Nutbush City Limits - Tina Turner


Thursday, April 28, 2011

Drum tracks for songwriters

Unbelievable. This year is 2 days short of being one-third DONE. Did your list of New Year's Resolutions include trying your hand at writing a song? How about going the next step of putting lyrics and guitar or keyboard chords together on tape or digital recording?

Hmm, OK. So both of those are going well. Cool. How about adding a rhythm section? Don't know any drummers? Too expensive to hire? They drink all your beer? No interest or no skills in multi-tasking yourself?

Here may be an affordable and relevant solution to try. Over the last few months, drummer Brian Doherty released two sets of drum tracks. No fake, "pleather", synthesized drums - this is the sho-nuff thing. You have to buy and download the original track(s), but from there the tracks are royalty-free to use with songs you write.

Brian was the drummer for The Silos early releases, Cuba and their self-titled RCA release (better known simply as The One With The Bird On The Cover). Later, he drummed for notable bands such as XTC, They Might Be Giants and Freedy Johnston. Here is a bit of his handiwork while jamming at home.

If interested, read Brian's blog for info about volumes 1 and 2 and how to download them.

Of course, if you write a great song, add three chords, sample in Brian's drumming, get in the van, tour every night in front of 12 people, you'll have the satisfaction of knowing you are an artist - even if you end up as that guy.


Tuesday, April 19, 2011

Intro to the Duct Tape Messiah

I've been a fan in one way or another of Americana - - singer/songwriter - 'grunge country' - or whatever you want to call it for over 25 years. About 10 or 15 years ago, I started to notice how one songwriter after another consistently mentioned someone named Townes Van Zandt as an influence. Sometimes the reference was to a Townes song they were about to cover - or simply as an inspiration for a song they wrote. Either way, the name was often spoken almost in reverence with sometimes tear-filled eyes and a catch in their voice.

Yet I didn't get it. I listened to latter day songwriters, and I even enjoyed songwriters of days gone by such as Roger Miller. Yet, somewhere along the way I had missed Townes. About 5 years ago, I finally started listening to him myself and was stunned by what I heard and what I'd been missing.

As I started listening to Townes and learning more about him, the name Blaze Foley popped up often. I still don't know much about Blaze, and I'm not sure many folks do (at least the truth about him). But I do know he was a running partner of Townes and a damn good songwriter in his own right.

Blaze lived a paradoxical life - the simple life of a homeless vagabond yet with as many complicated tangles as a bowl of spaghetti. Songwriter, performer, committed, aloof, here, there, yonder, lover, abandoner, irritant, compassionate.

He was murdered in 1989 by being on the wrong end of a .22 caliber rifle. At the time of his death, he was more than a half-decade younger than I am today.

Lucinda Williams penned her song Drunken Angel for Blaze. Also, a few years after his death, Townes released a song in tribute to his friend titled Blaze's Blue. Sadly, a couple of years after its release, Townes too was dead.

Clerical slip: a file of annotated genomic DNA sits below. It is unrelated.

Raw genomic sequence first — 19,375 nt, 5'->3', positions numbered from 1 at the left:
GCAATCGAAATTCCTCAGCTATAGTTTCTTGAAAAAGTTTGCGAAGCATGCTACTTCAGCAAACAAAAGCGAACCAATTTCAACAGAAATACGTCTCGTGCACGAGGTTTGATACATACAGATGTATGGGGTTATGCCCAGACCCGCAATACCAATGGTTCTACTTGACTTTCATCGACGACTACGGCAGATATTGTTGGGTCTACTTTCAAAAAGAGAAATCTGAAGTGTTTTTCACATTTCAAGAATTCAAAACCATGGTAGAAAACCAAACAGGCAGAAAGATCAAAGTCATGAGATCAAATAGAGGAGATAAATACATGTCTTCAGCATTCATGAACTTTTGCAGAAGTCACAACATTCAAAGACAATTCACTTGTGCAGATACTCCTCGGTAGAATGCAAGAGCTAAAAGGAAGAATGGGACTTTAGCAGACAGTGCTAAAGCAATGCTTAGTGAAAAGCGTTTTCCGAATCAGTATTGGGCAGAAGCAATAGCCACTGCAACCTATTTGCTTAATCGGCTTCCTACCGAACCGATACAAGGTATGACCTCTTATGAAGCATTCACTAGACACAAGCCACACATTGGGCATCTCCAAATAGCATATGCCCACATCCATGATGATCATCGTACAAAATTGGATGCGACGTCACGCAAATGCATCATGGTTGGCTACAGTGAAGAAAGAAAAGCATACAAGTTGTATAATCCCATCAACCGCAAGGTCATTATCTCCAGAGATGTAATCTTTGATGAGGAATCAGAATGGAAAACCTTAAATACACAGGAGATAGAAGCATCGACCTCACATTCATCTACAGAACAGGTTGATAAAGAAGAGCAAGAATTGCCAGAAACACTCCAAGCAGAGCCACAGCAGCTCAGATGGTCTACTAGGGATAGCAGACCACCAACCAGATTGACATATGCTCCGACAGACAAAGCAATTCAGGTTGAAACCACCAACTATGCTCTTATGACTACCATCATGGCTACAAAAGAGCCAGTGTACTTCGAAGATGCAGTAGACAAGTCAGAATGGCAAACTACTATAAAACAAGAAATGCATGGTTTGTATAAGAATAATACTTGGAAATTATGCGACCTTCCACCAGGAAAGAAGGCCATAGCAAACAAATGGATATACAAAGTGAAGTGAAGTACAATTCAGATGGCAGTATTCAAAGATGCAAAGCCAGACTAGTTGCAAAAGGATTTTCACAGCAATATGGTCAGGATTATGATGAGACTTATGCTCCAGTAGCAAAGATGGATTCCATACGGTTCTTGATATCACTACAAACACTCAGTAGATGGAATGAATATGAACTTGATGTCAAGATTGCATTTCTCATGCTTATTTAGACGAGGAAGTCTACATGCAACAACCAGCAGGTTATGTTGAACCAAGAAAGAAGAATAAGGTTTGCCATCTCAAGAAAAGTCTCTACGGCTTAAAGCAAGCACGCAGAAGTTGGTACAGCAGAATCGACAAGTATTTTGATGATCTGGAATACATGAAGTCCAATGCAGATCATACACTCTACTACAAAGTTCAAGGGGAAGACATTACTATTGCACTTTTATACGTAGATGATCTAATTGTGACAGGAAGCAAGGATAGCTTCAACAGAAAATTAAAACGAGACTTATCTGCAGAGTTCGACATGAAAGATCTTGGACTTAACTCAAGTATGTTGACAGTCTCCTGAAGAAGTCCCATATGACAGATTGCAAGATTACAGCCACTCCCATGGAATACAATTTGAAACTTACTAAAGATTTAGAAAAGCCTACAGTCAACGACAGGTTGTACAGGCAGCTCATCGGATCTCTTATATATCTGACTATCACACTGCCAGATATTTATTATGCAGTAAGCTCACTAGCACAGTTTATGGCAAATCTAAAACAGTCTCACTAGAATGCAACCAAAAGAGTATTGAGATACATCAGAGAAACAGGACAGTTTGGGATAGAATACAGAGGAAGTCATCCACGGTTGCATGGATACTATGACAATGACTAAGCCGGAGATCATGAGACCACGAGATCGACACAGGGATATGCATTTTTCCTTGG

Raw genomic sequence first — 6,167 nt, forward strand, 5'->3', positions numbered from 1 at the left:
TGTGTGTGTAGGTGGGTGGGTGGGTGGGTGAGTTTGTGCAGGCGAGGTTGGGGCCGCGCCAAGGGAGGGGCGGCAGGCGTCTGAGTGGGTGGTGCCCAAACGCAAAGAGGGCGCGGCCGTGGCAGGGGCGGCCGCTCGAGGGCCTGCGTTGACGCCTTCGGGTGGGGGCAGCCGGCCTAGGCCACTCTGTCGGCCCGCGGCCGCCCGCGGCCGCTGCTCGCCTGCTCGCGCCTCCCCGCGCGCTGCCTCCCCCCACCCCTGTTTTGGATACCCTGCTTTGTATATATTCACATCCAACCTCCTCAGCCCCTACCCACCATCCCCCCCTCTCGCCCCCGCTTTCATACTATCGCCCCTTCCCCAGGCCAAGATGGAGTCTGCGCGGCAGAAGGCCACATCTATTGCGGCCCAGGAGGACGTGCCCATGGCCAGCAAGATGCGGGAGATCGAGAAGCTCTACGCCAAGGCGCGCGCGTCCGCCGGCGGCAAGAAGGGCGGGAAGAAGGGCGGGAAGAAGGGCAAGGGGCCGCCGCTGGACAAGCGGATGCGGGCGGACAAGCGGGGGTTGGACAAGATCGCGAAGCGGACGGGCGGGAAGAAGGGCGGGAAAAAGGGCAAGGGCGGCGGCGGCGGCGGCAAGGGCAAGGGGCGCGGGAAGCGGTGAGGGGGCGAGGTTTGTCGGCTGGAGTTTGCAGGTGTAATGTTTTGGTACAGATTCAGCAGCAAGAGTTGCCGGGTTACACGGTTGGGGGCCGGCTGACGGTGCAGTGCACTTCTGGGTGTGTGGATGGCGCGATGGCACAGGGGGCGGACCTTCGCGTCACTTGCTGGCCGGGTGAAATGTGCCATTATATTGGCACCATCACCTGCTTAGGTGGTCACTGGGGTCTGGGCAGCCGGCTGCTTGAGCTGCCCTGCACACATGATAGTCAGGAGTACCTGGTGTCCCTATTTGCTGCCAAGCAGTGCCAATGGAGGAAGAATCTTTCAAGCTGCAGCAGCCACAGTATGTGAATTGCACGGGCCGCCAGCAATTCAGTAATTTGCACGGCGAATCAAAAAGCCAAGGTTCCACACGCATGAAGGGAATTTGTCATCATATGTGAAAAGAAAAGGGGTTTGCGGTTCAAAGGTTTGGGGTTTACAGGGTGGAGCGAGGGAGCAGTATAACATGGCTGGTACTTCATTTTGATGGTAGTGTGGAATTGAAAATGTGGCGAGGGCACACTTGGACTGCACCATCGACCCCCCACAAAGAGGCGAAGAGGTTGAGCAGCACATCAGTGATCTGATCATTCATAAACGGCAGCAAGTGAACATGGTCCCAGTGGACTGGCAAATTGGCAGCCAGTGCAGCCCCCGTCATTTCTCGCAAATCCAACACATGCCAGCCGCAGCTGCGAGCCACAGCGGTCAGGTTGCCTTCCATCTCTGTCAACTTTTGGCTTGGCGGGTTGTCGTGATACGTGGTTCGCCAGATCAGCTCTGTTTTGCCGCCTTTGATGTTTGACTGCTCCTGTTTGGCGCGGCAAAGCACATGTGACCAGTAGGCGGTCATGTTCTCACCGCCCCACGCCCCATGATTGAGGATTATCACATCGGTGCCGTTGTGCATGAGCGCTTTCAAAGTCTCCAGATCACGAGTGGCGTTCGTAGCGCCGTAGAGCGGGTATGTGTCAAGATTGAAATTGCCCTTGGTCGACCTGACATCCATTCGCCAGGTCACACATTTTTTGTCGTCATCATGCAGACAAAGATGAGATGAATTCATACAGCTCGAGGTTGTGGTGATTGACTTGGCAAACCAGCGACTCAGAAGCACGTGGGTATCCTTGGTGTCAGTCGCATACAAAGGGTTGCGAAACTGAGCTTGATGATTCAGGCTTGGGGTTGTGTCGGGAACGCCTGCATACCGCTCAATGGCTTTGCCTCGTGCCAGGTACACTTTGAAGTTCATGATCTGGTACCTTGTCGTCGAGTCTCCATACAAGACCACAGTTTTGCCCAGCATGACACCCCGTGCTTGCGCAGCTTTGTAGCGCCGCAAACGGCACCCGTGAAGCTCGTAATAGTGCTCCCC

For the better part of the last 10 years or so, an electrical engineer turned filmmaker, Kevin Tripplett, has worked on a documentary about Blaze. The movie is about ready for release and is titled Blaze Foley: Duct Tape Messiah. Saturday night, a condensed version of the movie was screened at Nashville's Douglas Corner Cafe. About 40 to 50 people came out to see it. To the rest of Nashville? Your loss folks.

Following the screening, singer-songwriter-instrumentalist-producer Gurf Morlix played a significant number of tracks from his recent tribute release Blaze Foley's 113th Wet Dream. Morlix is more than just a fan of Foley's. He often accompanied him at his shows by playing guitar.

Right before the movie began, Sybil Rosen was introduced and asked to come to the stage. To say she knew Blaze in an understatement. She was Blaze's true love...for a while. Her time with him is documented in her book titled Living in the Woods in a Tree: Remembering Blaze Foley. She read a couple of passages from her book before the movie began.

After Sybil finished and sat, Kevin Tripplett quickly raised a movie screen and turned on a projector. With that, the documentary Blaze Foley: Duct Tape Messiah began.

The trailer...

The opening...

I'll try not to ruin the enjoyment of others in watching it by giving away a bunch of spoilers here. But I think I can note a few things without ruining the overall movie.

Blaze admired the songwriting of John Prine; however, his running buddy and real songwriting inspiration was Townes. Based on some video footage included in the movie, when Blaze and Townes were together, Blaze's antics could make Townes look like the 'straight guy'. And that had to have been a tall task.

As great as the Austin songwriting and performer scene is now, the early 80s had folks such as Joe Ely, Billy Joe Shaver, Townes and Blaze amongst its songwriting residents. Amazing.

The movie aired for around an hour. Before Gurf Morlix took the stage to sing, Tripplett offered to answer a couple of questions and stayed around the rest of the night to answer additional ones. I approached him after Morlix's performance and commented about the length of the movie. With so many years of preparation and the various interviews and research he did, it seemed the movie would last longer. He told me the 1-hour condensed version was shown to couple with Gurf's set. The idea was to hold the audience's attention with a healthy dose of both. The final cut will likely include another half-hour or so according to Tripplett.

He also told me that while he never met Blaze, he feels like he knows him through stories told to him my relatives who had met Blaze and through the research and interviews done for the documentary.